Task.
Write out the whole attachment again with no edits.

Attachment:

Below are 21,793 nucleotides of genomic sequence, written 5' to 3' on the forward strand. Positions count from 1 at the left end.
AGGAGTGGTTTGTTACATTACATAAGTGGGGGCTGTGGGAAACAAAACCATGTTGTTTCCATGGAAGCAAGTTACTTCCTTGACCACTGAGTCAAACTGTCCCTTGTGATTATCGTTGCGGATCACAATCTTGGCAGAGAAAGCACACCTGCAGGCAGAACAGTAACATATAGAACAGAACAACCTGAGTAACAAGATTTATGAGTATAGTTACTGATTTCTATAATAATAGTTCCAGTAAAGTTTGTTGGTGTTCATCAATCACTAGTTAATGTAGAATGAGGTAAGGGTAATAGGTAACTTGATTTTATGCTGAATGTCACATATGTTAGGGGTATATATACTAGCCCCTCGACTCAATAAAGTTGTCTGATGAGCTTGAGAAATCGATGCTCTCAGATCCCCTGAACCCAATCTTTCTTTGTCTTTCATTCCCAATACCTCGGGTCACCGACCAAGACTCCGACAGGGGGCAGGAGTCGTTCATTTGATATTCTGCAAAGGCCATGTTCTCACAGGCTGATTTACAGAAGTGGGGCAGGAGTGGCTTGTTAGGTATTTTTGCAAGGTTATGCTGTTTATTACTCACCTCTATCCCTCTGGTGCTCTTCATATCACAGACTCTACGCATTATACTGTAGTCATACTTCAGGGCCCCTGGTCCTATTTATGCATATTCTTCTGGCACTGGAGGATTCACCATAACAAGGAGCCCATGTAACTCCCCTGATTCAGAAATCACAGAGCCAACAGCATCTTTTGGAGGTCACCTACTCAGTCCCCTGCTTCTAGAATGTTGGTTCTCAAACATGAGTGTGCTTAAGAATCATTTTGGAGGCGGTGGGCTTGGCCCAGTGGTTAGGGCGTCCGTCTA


Below are 21,793 nucleotides of genomic sequence, written 5' to 3' on the forward strand. Positions count from 1 at the left end.
AGGAGTGGTTTGTTACATTACATAAGTGGGGGCTGTGGGAAACAAAACCATGTTGTTTCCATGGAAGCAAGTTACTTCCTTGACCACTGAGTCAAACTGTCCCTTGTGATTATCGTTGCGGATCACAATCTTGGCAGAGAAAGCACACCTGCAGGCAGAACAGTAACATATAGAACAGAACAACCTGAGTAACAAGATTTATGAGTATAGTTACTGATTTCTATAATAATAGTTCCAGTAAAGTTTGTTGGTGTTCATCAATCACTAGTTAATGTAGAATGAGGTAAGGGTAATAGGTAACTTGATTTTATGCTGAATGTCACATATGTTAGGGGTATATATACTAGCCCCTCGACTCAATAAAGTTGTCTGATGAGCTTGAGAAATCGATGCTCTCAGATCCCCTGAACCCAATCTTTCTTTGTCTTTCATTCCCAATACCTCGGGTCACCGACCAAGACTCCGACAGGGGGCAGGAGTCGTTCATTTGATATTCTGCAAAGGCCATGTTCTCACAGGCTGATTTACAGAAGTGGGGCAGGAGTGGCTTGTTAGGTATTTTTGCAAGGTTATGCTGTTTATTACTCACCTCTATCCCTCTGGTGCTCTTCATATCACAGACTCTACGCATTATACTGTAGTCATACTTCAGGGCCCCTGGTCCTATTTATGCATATTCTTCTGGCACTGGAGGATTCACCATAACAAGGAGCCCATGTAACTCCCCTGATTCAGAAATCACAGAGCCAACAGCATCTTTTGGAGGTCACCTACTCAGTCCCCTGCTTCTAGAATGTTGGTTCTCAAACATGAGTGTGCTTAAGAATCATTTTGGAGGCGGTGGGCTTGGCCCAGTGGTTAGGGCGTCCGTCTA